Fulfilling their obligations in the democratic process, voters in the Iowa caucuses and the New Hampshire primaries have winnowed the field of candidates down to at least eight.
Yeah, 3 Howard Deans, 2 John Kerrys, 2 Wes Clarks and 1 John Edwards.
Let's start in that order. First there's the 1990s Howard Dean. He's the centrist "fiscally conservative" former governor of Vermont who implored Bill Clinton to join NAFTA and admit China to the WTO. That Howard Dean spoke fondly of Newt Gingrich and favored curtailing Medicare spending. He's the one who denounced the Iowa caucuses as the playthings of special interests.
Then there's Angry Howard Dean. He's the one we've seen for most of the last year and a half. That Howard Dean thinks NAFTA was a disaster, sees no need to curtail spending on Medicare, wants to rethink the whole WTO thing and firmly believes that Newt Gingrich eats kittens. He despises "Washington insiders," the "Democratic party establishment" and other inside-the-beltway sellouts.
"It's not enough to change presidents," Angry Dean declared to hoards of young "Deaniacs." "We have to change the way Washington works - stand up to the lobbyists and the special interests and make government work for people again!"
Angry Dean lost in both Iowa and New Hampshire when he was supposed to win both by a big margin. So, rather than get angrier, Dean has become "Decaf Dean." Not only does he not yell as much, but he's fired Joe Trippi - the former genius behind Angry Dean's "youth movement" - and replaced him with Roy Neel, a consummate Washington establishment insider who worked for Al Gore in the White House and then became the telecom industry's chief lobbyist.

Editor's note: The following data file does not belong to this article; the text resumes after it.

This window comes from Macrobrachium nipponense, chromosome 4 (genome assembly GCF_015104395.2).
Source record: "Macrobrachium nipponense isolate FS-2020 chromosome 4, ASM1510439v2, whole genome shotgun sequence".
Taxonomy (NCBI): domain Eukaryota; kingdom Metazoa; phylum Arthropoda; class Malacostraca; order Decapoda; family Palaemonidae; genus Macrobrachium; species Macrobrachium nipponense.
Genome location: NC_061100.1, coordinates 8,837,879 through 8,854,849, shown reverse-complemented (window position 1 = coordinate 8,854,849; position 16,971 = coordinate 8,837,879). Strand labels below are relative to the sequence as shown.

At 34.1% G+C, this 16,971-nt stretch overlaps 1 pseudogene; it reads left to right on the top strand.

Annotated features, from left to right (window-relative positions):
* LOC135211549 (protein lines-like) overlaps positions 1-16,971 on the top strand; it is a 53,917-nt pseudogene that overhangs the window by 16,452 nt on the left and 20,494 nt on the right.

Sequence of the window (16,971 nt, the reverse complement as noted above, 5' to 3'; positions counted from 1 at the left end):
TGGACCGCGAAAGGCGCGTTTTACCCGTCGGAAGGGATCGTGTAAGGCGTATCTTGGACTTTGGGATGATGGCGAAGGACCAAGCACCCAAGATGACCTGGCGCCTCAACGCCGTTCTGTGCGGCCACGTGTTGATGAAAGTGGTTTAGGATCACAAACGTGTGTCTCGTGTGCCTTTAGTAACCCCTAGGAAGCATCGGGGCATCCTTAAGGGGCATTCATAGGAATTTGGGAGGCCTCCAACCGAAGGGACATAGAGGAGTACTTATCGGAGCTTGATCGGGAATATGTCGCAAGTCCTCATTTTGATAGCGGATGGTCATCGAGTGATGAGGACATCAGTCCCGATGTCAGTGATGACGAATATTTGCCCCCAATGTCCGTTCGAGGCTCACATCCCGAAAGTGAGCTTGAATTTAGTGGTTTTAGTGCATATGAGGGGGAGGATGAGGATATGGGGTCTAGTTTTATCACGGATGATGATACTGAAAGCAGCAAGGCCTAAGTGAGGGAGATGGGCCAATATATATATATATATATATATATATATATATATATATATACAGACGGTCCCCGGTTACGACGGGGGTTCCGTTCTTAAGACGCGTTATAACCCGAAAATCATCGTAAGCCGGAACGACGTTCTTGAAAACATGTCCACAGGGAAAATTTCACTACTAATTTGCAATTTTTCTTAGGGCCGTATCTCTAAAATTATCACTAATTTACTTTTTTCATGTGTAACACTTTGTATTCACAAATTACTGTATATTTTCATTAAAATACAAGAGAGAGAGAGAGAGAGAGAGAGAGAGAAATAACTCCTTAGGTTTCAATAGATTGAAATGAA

Then there's John Kerry. It might be slightly inaccurate to say there are only two Kerrys, considering his gift for being on so many sides of an issue. What's also confusing is that, unlike Dean who evolves into new personas and then sticks with them for a while like, say, a Michael Jackson, Kerry tends to switch between his personalities constantly in a Jekyll-and-Hyde fashion.
The best example was reported by The New Republic in 1991, which obtained two letters, both signed by John Kerry to the same constituent. The first read: "Thank you for contacting me to express your opposition ... to the early use of military force by the U.S. against Iraq. I share your concerns. On Jan. 11, I voted in favor of a resolution that would have insisted that economic sanctions be given more time to work and against a resolution giving the president the immediate authority to go to war."